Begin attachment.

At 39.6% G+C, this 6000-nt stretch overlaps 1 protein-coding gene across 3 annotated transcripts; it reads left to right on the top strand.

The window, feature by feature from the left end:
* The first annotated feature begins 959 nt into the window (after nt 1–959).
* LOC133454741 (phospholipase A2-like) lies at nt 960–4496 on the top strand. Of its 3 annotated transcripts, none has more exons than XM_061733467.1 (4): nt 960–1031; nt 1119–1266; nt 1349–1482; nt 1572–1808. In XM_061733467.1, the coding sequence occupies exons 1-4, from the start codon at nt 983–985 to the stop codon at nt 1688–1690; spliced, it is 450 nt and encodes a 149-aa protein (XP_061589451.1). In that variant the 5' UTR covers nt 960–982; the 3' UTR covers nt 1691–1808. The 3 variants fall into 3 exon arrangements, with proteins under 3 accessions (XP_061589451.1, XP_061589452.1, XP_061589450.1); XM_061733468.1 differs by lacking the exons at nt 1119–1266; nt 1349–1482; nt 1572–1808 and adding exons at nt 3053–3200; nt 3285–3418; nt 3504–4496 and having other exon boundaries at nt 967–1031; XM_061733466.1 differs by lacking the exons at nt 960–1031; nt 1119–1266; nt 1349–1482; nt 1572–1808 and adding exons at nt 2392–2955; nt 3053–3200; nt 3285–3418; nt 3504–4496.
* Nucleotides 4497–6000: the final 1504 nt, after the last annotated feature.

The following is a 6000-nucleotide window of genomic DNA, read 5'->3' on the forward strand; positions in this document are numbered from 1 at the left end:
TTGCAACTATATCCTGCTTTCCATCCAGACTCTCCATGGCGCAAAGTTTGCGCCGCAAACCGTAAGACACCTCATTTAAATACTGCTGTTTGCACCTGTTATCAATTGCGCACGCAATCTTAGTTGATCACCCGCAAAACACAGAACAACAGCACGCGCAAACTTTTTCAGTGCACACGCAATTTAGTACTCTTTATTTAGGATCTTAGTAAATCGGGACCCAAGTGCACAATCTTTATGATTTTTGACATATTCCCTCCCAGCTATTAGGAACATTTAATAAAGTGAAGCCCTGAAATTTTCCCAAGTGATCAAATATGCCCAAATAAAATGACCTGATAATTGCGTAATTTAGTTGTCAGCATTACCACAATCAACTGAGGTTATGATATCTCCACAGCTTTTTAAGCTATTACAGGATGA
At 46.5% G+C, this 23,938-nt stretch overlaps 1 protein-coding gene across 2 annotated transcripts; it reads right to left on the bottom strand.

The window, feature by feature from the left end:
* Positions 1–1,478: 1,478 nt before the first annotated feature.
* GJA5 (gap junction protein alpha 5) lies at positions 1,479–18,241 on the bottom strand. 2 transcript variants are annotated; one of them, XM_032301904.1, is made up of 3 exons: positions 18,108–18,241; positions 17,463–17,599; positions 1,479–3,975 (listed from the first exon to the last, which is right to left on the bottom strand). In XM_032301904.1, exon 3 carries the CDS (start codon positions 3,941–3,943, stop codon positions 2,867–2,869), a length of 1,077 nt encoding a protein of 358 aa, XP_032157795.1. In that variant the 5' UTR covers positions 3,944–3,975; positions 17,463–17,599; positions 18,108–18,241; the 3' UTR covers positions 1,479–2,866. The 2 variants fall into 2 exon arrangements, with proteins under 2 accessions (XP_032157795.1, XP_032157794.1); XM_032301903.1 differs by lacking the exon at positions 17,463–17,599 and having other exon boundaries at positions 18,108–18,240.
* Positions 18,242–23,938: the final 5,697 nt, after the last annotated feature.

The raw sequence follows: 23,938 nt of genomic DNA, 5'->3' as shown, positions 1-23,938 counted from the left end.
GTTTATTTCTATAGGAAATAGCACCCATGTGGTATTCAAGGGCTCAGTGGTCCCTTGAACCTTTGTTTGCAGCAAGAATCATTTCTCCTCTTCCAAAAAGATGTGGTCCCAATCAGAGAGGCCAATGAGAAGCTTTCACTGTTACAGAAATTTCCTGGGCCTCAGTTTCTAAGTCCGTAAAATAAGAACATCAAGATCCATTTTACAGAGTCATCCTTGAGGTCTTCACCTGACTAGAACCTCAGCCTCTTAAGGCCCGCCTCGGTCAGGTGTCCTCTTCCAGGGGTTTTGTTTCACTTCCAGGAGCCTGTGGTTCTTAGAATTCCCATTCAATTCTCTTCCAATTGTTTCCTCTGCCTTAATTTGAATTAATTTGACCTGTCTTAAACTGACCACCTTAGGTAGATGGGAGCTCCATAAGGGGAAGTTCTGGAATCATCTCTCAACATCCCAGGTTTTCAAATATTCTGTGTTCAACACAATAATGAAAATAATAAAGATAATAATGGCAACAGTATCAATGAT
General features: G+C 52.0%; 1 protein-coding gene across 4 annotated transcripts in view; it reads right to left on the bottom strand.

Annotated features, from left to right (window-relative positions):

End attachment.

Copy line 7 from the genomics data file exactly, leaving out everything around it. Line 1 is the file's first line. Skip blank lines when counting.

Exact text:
TTGCAACTATATCCTGCTTTCCATCCAGACTCTCCATGGCGCAAAGTTTGCGCCGCAAACCGTAAGACACCTCATTTAAATACTGCTGTTTGCACCTGTTATCAATTGCGCACGCAATCTTAGTTGATCACCCGCAAAACACAGAACAACAGCACGCGCAAACTTTTTCAGTGCACACGCAATTTAGTACTCTTTATTTAGGATCTTAGTAAATCGGGACCCAAGTGCACAATCTTTATGATTTTTGACATATTCCCTCCCAGCTATTAGGAACATTTAATAAAGTGAAGCCCTGAAATTTTCCCAAGTGATCAAATATGCCCAAATAAAATGACCTGATAATTGCGTAATTTAGTTGTCAGCATTACCACAATCAACTGAGGTTATGATATCTCCACAGCTTTTTAAGCTATTACAGGATGA